Award-winning children's poet JonArno Lawson presents The Hobo's Crowbar, a collection of poems brimming with whimsical wordplay, rollicking rhymes, and funny, profound, occasionally contrarian life lessons for children of all ages.
The collection does everything poetry should do, offering fresh perspectives on the familiar while teasing the imagination.
F. Scott Fitzgerald once apologized for writing a long letter by saying he didn't have time to write a shorter one. In The Hobo's Crowbar, poet JonArno Lawson has taken the time needed to write verses that are short, witty, and a whole lot of fun.
More than six dozen free-verse poems make up the collection, some as brief as four lines but a few running the length of a page. Each poem is self-contained, and they needn't be read in order. All the entries have something to say, but it's the shorter poems that really sparkle, most of them inviting-and some demanding-immediate rereading to enjoy the full effect.
The collection does everything poetry should do, offering fresh perspectives on the familiar, teasing the imagination with doors that open to a variety of interpretations, and delivering verses that sing with a syntax all their own. Lawson is a master word-picker, and whimsical wordplay shows off his skill to advantage.
Language is never just a vehicle to an idea or image, but is a destination in itself. A poem called "Is It?" creates a series of cleverly confusing constructions based on the two words of the title, tangling each stanza into the one that follows in a way that purposely creates a delightful muddle.
Most of the poems are lighthearted, and vibrant with cockeyed imagery. In one, a duck wears a tux; in another, a nanny as thin as a pin drives a ninny and her mini granny to a local inn; and while Adam weeps as they're expelled from Eden, Eve, being shrewd, keeps the seeds in her cheeks. Below the frothy surface, many of the poems offer something more, like the four-liner that goes, "Part of the fun's resisting / Part of the fun's giving in / Part of the fun's life insisting that / we do it again and again."
The book is gift-worthy and visually appealing, printed on heavy paper in a color scheme of espresso and café au lait. Nineteen woodcuts by the talented Alec Dempster echo the playfulness of the poems and manage to capture not only the images conjured by the verses, but their emotional atmosphere as well.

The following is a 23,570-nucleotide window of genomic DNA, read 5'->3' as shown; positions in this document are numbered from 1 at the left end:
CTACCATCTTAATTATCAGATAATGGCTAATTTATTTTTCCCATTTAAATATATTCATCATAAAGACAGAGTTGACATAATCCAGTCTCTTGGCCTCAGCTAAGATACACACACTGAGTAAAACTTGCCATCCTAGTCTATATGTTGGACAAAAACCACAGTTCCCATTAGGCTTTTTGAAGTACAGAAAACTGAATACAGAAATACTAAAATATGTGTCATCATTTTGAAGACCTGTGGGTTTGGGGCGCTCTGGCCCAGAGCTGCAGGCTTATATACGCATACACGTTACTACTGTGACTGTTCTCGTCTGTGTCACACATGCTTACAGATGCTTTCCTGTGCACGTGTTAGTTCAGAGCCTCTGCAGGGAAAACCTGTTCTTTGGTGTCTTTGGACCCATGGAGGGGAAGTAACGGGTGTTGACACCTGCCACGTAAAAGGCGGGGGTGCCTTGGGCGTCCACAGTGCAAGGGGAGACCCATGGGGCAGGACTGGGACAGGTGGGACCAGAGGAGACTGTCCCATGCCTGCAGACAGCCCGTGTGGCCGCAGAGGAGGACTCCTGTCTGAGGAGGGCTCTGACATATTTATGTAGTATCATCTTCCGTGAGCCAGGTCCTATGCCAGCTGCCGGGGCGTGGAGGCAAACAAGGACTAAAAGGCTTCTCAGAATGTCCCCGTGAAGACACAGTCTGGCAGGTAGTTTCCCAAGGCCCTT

While the poems are a wonderful way to expose younger audiences to the flights of imagination words make possible, kids should not have all the fun. The Hobo's Crowbar knows no age limits.
'We all engage in some sort of wordplay in our everyday lives. But when words are put into an order to cause us to ponder for a moment, that is a real treat for our minds. And if those words are accompanied by gifted illustrations, then our minds are truly enlightened. And if that complete book is published in a dedicated and well-crafted manner, then it is a truly gifted read. That is exactly what JonArno Lawson and Alec Dempster have done with The Hobo's Crowbar....'
'Playful rhyme and whimsical wordplay may be at the forefront of readers' minds after a first reading. But, a second and deeper look of The Hobo's Crowbar will reveal Lawson's incredible clarity of life. His poignant reflections shatter our individual perspectives and illustrate the larger workings we often don't see at play.... The Hobo's Crowbar holds within its pages a challenge to take a closer look. Dare to do so.'
'The Hobo's Crowbar brims with angular, burnished rhythms, its rhymes boozy, like fortified wine. His lustrous poems tend to live in a queer Neverland touching all times equally, an impression assisted ably by Alec Dempster's woodcuts, the art suggestive of a folksy past in ected by Modernism.... This quality isn't exactly timelessness, for his poems are made in the now, as informed by contemporary poetics as they are by the past, but it does animate the poems with an ineffable something that somehow gives the impression of both the ancient and the contemporary....'